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Re: Parameter and trait questions - just how 'only' _is_ 'read-only'?

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Larry Wall
March 26, 2005 21:41
Re: Parameter and trait questions - just how 'only' _is_ 'read-only'?
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On Sun, Mar 27, 2005 at 12:04:39AM -0500, Uri Guttman wrote:
: >>>>> "LW" == Larry Wall <> writes:
:   LW> As I mentioned in my other message, I think we should not assume that
:   LW> Perl 6 works the same in this regard as Perl 5 does.  There needs to be
:   LW> something we can return that not only means (), but means also means
:   LW> "You're hosed! (And here's why.)"  And I think we can make undef mean
:   LW> that if we make it lazily sensitive to scalar/list context (much like @a
:   LW> itself can be lazily sensitive to context).
:   LW> Hmm, maybe it would simpler to just tell everyone undef is a special empty
:   LW> lazy array that refuses to produce a value no matter how you ask.
: why use undef for the error code?

Because there's usually a reason why the undef was created, and it would
be useful for the user to learn that.

: isn't this what exceptions are for?

Undef is a form of unthrown exception.  Throwing things is often too
violent for fail-soft situation.

: or setting $!?

$! is the current unthrown exception in Perl 6.  (Or actually, it's also
the thrown exception inside a CATCH block.)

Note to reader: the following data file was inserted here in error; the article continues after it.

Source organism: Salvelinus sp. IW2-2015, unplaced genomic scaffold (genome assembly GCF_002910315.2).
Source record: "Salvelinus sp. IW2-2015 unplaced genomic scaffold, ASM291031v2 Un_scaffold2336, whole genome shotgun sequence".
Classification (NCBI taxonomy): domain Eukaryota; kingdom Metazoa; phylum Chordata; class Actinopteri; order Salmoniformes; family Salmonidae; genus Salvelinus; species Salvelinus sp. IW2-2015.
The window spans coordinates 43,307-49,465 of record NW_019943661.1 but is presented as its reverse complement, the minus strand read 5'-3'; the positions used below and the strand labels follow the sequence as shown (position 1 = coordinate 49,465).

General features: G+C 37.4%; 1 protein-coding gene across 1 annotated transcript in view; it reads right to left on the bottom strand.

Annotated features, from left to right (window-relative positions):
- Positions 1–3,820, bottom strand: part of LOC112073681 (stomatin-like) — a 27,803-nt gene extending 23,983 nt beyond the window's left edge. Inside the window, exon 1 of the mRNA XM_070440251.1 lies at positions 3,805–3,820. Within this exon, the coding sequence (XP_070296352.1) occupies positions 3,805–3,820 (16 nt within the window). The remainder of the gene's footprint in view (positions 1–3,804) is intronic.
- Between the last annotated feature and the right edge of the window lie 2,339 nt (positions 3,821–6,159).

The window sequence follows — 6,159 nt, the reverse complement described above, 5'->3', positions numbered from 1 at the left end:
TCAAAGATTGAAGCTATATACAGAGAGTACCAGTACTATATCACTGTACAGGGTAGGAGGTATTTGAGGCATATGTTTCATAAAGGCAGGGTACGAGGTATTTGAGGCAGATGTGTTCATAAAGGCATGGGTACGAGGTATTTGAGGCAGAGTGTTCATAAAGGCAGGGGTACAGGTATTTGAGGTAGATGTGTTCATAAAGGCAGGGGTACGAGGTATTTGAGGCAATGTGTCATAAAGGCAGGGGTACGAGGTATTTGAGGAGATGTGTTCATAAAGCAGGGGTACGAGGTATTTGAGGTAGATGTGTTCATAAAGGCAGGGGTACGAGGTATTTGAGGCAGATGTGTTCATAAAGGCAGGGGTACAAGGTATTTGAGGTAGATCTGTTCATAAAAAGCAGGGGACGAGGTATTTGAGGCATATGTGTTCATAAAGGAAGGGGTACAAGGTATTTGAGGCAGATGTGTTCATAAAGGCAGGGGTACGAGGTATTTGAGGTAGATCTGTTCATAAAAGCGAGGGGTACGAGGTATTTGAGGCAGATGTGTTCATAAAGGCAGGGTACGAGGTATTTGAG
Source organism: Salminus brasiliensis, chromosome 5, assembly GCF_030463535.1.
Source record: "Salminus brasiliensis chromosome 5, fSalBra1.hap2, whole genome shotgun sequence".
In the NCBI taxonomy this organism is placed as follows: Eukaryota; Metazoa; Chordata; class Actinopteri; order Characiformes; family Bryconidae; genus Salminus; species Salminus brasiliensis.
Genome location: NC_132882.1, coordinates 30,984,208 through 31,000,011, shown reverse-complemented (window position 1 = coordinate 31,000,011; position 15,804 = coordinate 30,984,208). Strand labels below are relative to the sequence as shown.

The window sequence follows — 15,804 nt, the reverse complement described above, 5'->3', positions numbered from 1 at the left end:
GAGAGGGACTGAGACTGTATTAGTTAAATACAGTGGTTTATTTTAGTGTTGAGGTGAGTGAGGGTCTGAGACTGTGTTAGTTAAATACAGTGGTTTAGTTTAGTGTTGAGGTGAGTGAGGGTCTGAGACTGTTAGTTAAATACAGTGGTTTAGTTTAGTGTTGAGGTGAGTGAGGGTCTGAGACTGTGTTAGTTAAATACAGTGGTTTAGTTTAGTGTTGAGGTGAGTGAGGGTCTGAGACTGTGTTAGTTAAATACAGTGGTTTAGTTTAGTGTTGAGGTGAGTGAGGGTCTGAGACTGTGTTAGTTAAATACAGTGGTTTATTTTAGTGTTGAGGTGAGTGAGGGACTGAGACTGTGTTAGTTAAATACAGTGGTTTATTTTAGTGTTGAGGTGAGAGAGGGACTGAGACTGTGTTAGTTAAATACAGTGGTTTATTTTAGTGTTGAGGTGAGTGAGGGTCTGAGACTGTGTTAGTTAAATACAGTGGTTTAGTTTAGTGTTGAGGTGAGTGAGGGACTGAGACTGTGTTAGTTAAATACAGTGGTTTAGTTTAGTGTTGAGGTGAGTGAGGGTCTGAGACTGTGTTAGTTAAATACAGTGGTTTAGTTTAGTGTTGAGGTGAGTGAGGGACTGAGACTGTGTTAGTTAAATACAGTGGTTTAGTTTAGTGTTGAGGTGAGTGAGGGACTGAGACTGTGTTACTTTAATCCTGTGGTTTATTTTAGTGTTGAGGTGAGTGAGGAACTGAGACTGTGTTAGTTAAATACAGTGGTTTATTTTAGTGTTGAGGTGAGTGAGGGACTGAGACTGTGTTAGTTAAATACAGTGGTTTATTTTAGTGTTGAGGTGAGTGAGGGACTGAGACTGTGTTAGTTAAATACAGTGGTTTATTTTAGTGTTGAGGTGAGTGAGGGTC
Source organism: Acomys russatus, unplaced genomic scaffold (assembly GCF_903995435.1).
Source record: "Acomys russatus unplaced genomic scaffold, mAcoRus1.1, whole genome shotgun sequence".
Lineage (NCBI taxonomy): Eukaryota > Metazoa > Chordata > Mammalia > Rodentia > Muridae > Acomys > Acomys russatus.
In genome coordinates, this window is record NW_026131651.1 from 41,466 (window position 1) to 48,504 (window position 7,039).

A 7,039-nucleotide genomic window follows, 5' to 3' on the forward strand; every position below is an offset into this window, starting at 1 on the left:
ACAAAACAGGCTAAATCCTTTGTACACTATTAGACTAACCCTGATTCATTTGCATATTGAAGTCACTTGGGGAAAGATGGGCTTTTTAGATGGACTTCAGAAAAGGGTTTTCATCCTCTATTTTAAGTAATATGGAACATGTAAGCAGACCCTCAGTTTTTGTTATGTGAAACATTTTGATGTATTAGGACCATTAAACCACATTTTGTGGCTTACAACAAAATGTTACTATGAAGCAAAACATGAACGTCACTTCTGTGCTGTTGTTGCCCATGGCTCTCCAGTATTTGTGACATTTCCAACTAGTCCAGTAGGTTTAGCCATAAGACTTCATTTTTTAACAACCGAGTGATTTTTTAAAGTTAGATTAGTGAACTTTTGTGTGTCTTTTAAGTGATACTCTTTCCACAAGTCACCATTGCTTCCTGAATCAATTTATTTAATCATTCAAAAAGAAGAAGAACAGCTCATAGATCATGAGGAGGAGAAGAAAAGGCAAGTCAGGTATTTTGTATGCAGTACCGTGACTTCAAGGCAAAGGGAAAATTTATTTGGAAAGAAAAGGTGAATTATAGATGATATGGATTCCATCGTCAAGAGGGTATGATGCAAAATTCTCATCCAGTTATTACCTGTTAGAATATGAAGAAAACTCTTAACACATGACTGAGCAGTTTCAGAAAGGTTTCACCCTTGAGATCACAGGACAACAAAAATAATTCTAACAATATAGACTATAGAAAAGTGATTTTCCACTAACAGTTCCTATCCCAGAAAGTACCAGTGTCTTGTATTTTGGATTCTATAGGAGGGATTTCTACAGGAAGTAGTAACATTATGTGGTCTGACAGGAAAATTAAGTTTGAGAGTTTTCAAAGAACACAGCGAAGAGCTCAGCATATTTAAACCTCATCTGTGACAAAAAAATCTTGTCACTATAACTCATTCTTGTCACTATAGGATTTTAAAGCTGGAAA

: i actually use naked return as a postive thing in stem
: (string return values are bad and have the error string. it is
: consistant so it works).

Okay, so in this case you could hack around the problem because you don't
want to return interesting "good" values.  But sometimes you have both
interesting good values and interesting bad values.  "Interesting" values
of undef solves that problem without having to send either the good data
or the bad data out of band.

: the problem with returning undef (or naked
: return) is that it is in-band data. now you could do a naked return but
: error thing. and then the called has to check for that property each
: time.

You should be checking your return values anyway, or useing "fatal", which
turns these unthrown exceptions into thrown ones.

: but what does that mean when you do this (bad p6 code):
: 	sub return_error { return but error }

That's written:

    sub return_error { fail "What went wrong" }

which has the effect of

    sub return_error { return undef but Exception("What went wrong") }

unless the caller uses "fatal", in which case it's more like

    sub return_error { die("What went wrong") }

: 	my @a = return_error() ;
: is @a empty or what? how do you see the error in @a?

I am proposing that assigning a exceptional undef value (such
as that returned by fail() above) to an array causes the array to
become undefined.  If you use that array somewhere else, it's as if
you used the original unthrown exception.  Eventually you get caught
trying to do something defined with the undefined value and you get
a nice message out saying where the original undefined value came from.

: i just don't like seeing undef used for error handling as it has too
: many other uses (even if i did it in stem).

I don't see how the proposed semantics interfere with any other uses of
undef.  A bare scalar undef is still a very simple value.  I don't see
how you can simultaneously argue that it has many uses and yet has only
one simple value.

: just make undef a scalar value and not a function nor a error marker.

    fail("Language designer not persuaded");	# :-)


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